Sep 27

3 tips your company can use to build an attribution model that works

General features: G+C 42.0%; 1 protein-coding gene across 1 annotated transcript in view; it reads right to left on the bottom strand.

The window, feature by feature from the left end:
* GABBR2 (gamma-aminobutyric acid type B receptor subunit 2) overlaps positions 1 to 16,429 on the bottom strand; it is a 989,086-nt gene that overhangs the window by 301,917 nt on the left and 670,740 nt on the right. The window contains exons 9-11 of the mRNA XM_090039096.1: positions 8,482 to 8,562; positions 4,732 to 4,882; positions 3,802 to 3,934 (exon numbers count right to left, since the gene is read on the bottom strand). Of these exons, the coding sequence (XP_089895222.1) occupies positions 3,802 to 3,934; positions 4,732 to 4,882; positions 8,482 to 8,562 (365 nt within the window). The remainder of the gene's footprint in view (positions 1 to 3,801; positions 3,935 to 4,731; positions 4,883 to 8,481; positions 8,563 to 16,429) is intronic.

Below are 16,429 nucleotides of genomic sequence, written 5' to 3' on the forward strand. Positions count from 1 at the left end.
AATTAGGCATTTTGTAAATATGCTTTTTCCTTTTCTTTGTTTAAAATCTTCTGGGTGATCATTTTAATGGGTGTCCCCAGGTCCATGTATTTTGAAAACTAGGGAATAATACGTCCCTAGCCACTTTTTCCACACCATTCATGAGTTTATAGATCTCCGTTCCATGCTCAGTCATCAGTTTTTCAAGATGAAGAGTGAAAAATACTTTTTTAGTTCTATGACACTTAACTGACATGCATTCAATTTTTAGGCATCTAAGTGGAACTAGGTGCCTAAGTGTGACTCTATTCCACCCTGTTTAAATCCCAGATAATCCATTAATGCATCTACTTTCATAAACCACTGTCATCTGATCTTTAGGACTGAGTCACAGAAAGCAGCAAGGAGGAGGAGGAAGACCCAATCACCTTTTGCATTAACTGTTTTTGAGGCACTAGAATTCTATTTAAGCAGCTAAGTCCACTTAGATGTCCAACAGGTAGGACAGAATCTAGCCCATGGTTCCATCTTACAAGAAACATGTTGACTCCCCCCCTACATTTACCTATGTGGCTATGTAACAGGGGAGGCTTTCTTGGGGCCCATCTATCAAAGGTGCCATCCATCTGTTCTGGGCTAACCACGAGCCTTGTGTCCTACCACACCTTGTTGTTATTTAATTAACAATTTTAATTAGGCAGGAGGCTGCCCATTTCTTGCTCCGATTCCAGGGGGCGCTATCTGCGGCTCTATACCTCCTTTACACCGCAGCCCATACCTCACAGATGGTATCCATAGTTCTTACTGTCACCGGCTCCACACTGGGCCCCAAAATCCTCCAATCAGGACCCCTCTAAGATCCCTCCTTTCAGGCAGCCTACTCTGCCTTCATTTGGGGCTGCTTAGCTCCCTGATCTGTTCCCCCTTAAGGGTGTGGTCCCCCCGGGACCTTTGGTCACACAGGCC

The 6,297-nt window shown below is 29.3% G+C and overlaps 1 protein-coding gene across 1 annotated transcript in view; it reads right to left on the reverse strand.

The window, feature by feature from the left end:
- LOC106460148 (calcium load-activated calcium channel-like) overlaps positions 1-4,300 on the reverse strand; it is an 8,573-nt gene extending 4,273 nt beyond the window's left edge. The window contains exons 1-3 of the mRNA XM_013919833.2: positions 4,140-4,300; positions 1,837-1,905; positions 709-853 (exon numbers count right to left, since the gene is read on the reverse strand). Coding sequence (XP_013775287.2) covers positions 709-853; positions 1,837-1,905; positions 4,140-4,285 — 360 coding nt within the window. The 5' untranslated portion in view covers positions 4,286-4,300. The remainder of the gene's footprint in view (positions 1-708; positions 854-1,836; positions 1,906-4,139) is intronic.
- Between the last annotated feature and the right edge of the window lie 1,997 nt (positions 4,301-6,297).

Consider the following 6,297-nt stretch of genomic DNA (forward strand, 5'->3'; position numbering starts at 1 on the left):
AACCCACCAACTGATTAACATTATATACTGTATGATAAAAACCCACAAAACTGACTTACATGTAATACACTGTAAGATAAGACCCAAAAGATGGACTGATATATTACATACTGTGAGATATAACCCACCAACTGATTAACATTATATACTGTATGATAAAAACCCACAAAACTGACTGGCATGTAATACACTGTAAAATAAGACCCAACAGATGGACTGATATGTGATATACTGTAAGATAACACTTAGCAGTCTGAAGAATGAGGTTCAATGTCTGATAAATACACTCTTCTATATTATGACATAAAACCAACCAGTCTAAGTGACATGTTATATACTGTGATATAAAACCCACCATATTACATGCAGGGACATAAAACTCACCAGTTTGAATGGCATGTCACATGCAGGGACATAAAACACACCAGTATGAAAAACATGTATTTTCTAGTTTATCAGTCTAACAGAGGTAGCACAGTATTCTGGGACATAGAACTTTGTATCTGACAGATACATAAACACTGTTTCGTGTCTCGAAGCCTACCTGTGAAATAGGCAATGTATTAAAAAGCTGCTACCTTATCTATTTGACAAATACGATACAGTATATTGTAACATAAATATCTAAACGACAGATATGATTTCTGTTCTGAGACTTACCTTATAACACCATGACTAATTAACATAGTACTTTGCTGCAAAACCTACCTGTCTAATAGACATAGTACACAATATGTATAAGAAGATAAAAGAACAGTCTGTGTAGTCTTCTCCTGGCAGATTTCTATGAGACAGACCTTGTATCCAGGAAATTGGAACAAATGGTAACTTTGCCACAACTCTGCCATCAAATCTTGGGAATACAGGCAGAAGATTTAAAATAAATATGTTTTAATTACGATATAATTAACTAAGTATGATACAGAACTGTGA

I recently read an interesting white paper about building an attribution model that works.  The paper got me thinking about attribution modeling, and why it is such an important asset for any company (both off and online). As such I thought I would give a brief introduction to attribution modeling and give three tips to help your company build an attribution model that works. To understand attribution modelling you need to go through a two step process. The first step is to look at the problem it solves, and  the second step is to have a description of what attribution modeling is. The best example of the problem that attribution modeling aims to solve is found here in a blog post by Eric Krell. He describes this scenario: "Imagine a simple Internet purchase: a $100 transaction from Zappos.com. A reader on The New York Times website sees a display banner for Zappos. It makes her think about sandals. She surfs on Zappos and other sites. After a beach weekend, she decides to order the sandals she looked at by typing “Zappos” into Google, and makes a purchase. One hundred percent of this advertising credit goes to the paid brand search ad, which was simply the endpoint before checkout, not the starting point: the ad that first stimulated her purchase. The marketing executive running the Zappos’ Internet advertising budget gets a false read, with misleading data on which advertising expenditure truly drove revenue." As we can see the problem in this scenario is the fictional executive at Zappos gives all the credit to the last place the consumer receives and acts upon the message (not surprisingly called "last touch attribution"). The fictional executive completely disregards the multiple touch-points that the consumer encounters before, and because of this has faulty information he provides marketing strategies that are not fully optimized to the real world . "Oh no" you say- how do we solve this problem? Well have no fear because attribution modeling is here to the rescue! Attribution modeling looks to take you away from using last click attribution and to look at the multiple channels and the number of times your customer  encounters with your  message.  By carefully examining data, weighing the different touch-points (including the time between the message and the purchase) and comparing these factors you begin to build an attribution model! Attribution modeling hopes to shed light on questions such as: 1. How much credit do we give to each of the messages before the final purchase? 2. How does time factor in? - was the first message more potent than the others? 3. How do we track these messages? The  answers to these questions depend on your data set, the channels you use, the customers you are trying to reach as well as a variety of other factors. However, we can give you 3 pieces advice that anyone can use at any company to begin building an attribution model that works: 1.  Don't only rely on on the last click to give credit for the purchase.  This is the basis for building an attribution model and seems the most obvious to anyone who read the example. However, many companies never even think about giving credit to more than one source. Even Google Analytics is set up for last touch attribution! To learn how to reconfigure GA check out this article from SEOmoz (warning - it gets pretty technical). As we saw in the example, the executive at Zappos gets a false read if he only gives credit to the last click that occurred before the purchase. The idea is to switch your mindset and realize that many factors effect the consumer's decision to buy. These factors range from the different capabilities of the channels, to the time between receiving the message and the purchase, to the message itself. If you begin by seeing the whole picture then you have a head start. 2. Track, track, and track some more. Your company may not be set up for attribution modeling currently, but when it is you will need a decent size data set to begin. We recommend tracking everything that you can and tracking it all with one tool. Since different analytic tools can offer variations on the same data it would be a disservice not to track the users "apples to apples". This way when the company is ready to look at the different channels, all the information will be right there and will be uniform. Track as much as you can as often as you can, and you will begin to see patterns that you can compare. These comparisons are the seeds of building an attribution model that works. 3. Know what your data means. Tracking the data is a fantastic start, but to build an attribution model and optimize it you need to know what the data means. There is a lot of work to truly understand data (believe me, at DO we know!). Understanding the nuances in the data and the touch-points the customer interacts with takes can take years of training, and is quite time consuming. There are a variety of great resources to learn about data analysis and I personally recommend going through the official Google videos - they are informative and presented in an excellent way, or read  Avinash Kaushisks' blog . However, if you don't have the time or inclination to spend pouring over analytics we have a team of experts here at DO that would be happy to help. Feel free to contact us to help your with data analysis and all of  your digital strategy needs.